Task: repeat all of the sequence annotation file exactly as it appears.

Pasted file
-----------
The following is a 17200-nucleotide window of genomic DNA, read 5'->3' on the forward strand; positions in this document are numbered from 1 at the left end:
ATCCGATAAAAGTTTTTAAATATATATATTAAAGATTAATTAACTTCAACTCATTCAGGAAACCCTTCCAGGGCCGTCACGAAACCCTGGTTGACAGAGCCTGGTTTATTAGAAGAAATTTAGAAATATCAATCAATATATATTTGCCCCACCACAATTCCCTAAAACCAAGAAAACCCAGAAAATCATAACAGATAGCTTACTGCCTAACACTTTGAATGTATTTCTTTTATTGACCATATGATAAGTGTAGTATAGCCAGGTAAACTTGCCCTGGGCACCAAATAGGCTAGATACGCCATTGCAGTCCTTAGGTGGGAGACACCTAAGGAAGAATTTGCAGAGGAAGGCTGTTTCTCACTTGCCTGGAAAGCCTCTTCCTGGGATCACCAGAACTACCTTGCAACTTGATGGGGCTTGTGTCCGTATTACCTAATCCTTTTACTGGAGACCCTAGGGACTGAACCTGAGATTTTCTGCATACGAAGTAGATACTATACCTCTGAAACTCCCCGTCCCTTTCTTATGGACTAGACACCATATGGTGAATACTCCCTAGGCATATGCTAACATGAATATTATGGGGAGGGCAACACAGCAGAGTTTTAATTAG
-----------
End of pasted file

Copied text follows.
The following is a 17200-nucleotide window of genomic DNA, read 5'->3' on the forward strand; positions in this document are numbered from 1 at the left end:
ATCCGATAAAAGTTTTTAAATATATATATTAAAGATTAATTAACTTCAACTCATTCAGGAAACCCTTCCAGGGCCGTCACGAAACCCTGGTTGACAGAGCCTGGTTTATTAGAAGAAATTTAGAAATATCAATCAATATATATTTGCCCCACCACAATTCCCTAAAACCAAGAAAACCCAGAAAATCATAACAGATAGCTTACTGCCTAACACTTTGAATGTATTTCTTTTATTGACCATATGATAAGTGTAGTATAGCCAGGTAAACTTGCCCTGGGCACCAAATAGGCTAGATACGCCATTGCAGTCCTTAGGTGGGAGACACCTAAGGAAGAATTTGCAGAGGAAGGCTGTTTCTCACTTGCCTGGAAAGCCTCTTCCTGGGATCACCAGAACTACCTTGCAACTTGATGGGGCTTGTGTCCGTATTACCTAATCCTTTTACTGGAGACCCTAGGGACTGAACCTGAGATTTTCTGCATACGAAGTAGATACTATACCTCTGAAACTCCCCGTCCCTTTCTTATGGACTAGACACCATATGGTGAATACTCCCTAGGCATATGCTAACATGAATATTATGGGGAGGGCAACACAGCAGAGTTTTAATTAG